the end that the intelligent reader, having several ex- 
positions before him, and reading the judgments of 
divers men, some bringing what he may, and other 
perhaps what he cannot admit of; he may judge 
which among the rest is the truest ; and like a wise 
banker may refuse all adulterated coin. Now I would 
ask whether he ought to be accounted guilty of diver- 
sity in his interpretations, or of contradiction in the 
senses given, who in one and the same commentary 
shall deliver the expositions of divers persons?"* 
And so on, as it there follows in the place afore cited. 

* Commentarii quid operis habent? Altcrius dicta edisserunt; 
quae obscure scripta sunt, piano sermone manifestant, multorum sen- 
tentias replicant, et dicunt: Hunc locum quidam sic edisserunt; alii 
sic interpretantur ; illi sensum suum et intelligentiam his testimo- 
niis, et hac nituntur ratione firmare; ut prudens Lector ciim diver- 
sas explanationes legerit, et multorum vel probanda vel improbanda 
didicerit, judicet quid verius sit, et quasi bonus Trapezita adulterinae 
monetae pecuniam rcprobct. Num diversae interpretationis, et con- 
trariorum inter se sensuum tenebitur reus, qui in uno opere quod 
edisserit expositiones posuerit plurimorum ? — Hier. ep. ad Pammach. 
et Marcel. Apol. advers. Ruff. 


He speaks likewise to the same sense in various other 
places throughout his works : "This (says he) is the 
usual manner of commentaries, and the rule that com- 
mentators go by ; to set down in their expositions the 
several opinions they have met with; and to deliver, 
both what their own and what the judgment of others 
is upon the passage. And this is the practice not only 
of the interpreters of the Scriptures, but of the exposi- 
tors also of all kinds of secular learning, as well in the 
Greek as in the Latin tongue.* 

Now I must needs say, that this seems to be a very 
strange way of commenting. For what light, or what 
certainty can a reader be able to gather out of such a 
rhapsody of different opinions, jumbled together in a 
heap, without so much as intimating either which is 
good or bad; probable or necessary; to the purpose 
or not? But seeing that it has pleased Jerome to fol- 
low this course, whatsoever his reason be, you see 
plainly that we are not to take as his whatsoever he 
has delivered in his commentaries. And seeing also 
that he speaks in general terms, as he does, of the 
nature and manner of a commentary; we are not to 
doubt, but that the rest of the Fathers have chiefly 
been of the same judgment; and that consequently 
they took the same course in those expositions which 
we have of theirs. So that it will hence follow, that 
notwithstanding that we should chance to find in this 
kind of .writings of theirs, an opinion, or an interpre- 
tation, clearly delivered; yet may we not from thence 
conclude that this was the author's own opinion: for 
perhaps he only delivered it as the opinion of some 
other man. 

Now if the Fathers had been but careful to have 
taken in water out of wholesome fountains only, fill- 
ing up their commentaries with no other opinions or 
interpretations, except only those of persons of known 

* Hie est commentariorum mos,et explanantium regula, ut opiniones 
in expositione varias persequantur, et quid vel sibi vel aliis videatur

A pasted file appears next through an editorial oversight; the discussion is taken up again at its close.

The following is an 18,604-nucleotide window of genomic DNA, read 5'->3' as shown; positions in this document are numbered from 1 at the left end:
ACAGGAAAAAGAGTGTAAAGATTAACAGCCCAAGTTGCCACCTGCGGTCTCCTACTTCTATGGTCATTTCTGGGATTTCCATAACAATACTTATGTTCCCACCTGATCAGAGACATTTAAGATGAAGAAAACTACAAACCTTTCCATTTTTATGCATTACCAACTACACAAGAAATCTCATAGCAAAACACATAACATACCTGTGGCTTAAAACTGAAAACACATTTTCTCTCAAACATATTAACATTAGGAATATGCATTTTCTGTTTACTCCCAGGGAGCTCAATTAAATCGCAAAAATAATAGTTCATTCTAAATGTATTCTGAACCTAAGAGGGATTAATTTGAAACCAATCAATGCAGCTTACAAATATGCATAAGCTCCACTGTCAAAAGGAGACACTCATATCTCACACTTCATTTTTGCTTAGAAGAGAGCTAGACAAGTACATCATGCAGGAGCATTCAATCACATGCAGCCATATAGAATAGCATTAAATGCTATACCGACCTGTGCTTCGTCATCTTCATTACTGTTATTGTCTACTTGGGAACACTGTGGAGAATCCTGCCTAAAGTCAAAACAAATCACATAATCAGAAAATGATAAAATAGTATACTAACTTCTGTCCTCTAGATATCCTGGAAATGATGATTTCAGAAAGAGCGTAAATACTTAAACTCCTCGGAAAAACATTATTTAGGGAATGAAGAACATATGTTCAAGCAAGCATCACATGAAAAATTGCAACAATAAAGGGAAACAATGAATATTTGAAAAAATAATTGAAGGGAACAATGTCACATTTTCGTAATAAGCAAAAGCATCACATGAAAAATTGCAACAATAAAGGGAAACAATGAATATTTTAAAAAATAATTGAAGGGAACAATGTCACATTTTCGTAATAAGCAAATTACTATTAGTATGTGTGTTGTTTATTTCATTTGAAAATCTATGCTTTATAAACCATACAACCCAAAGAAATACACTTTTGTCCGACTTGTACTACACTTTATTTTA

edisserant. Et hoc non solum sanctarum interpretes scripturarum, 
sed saecularium quoque literarum explanatores faciunt, tcim Latinae 
linguae, quam Grascae. — Hier. ep. ad Pammach. et Apol. advers, Rvff. 


piety, faith, and learning, this mixture Avould have 
proved the less dangerous. For, notwithstanding that 
we should often be at a stand, and doubt whether 
that which we there find be the true sense and opinion 
of the Father whose name it bears; yet we might still 
rest assured, that though it should not perhaps be his, 
it must certainly be the opinion of some other good 
author, if not of equal yet of little less authority than 
he. But the mischief of it is, that they took a quite 
contrary course, many times filling their commentaries 
with very strange, senseless expositions, and some- 
times too with dangerous ones, and such as were taken 
out of very suspected authors, who had no very good 
name in the Church. 

Jerome tells us often,* (and who ever shall but 
diligently and attentively read him, may easily observe 
as much,) that his commentaries, (which make the 
greatest and most considerable part of his works,) are 
interwoven throughout with expositions taken out of 
Origen, Didymus, Apollinaris, and others, who were 
at that time ill-spoken of, as men who too presumptu- 
ously foisted upon the world their own private opin- 
ions, " Fashioning the mysteries of the Church out 
of their own private fancies:"! as Jerome himself 
sometimes said of Origen. 

Now this is strange to me: for no man is more 
strenuous in crying down these authors than he ; being 
indeed one of the principal heads of that holy league 
of Theophilus and Epiphanius, against Origen and 
his party. No man ever reproved any one so sharply 
as he has done Ruffinus, for offering to present to the 
view of the Latins the poisonous doctrines of Origen 
in those books of his which he had translated; and in 
the mean time he himself crams his own commenta- 
ries with the same; many times without using any 
preparation at all about them, or furnishing his reader 
with any counter-poison, in case he meets with any 

* Hier. praifat. in Comment, in ep. ad Galat. et Apol. 2 adv. Ruff, 
et ep. 89. ad August, et alibi soepe. 

t Ingenium suum facit Ecclesiae sacramenta. — Hier. Comment. 5. 
in Es.praf. De Origine. 


of them.* So likewise in his commentaries upon the 
Prophets, he ever and anon brings in diverse exposi- 
tions out of the Jews themselves: insomuch that, 
when you think you are reading and searching after 
the opinion and sense of Jerome upon such or such a 
passage, you often read that of a heretic, or of a Jew.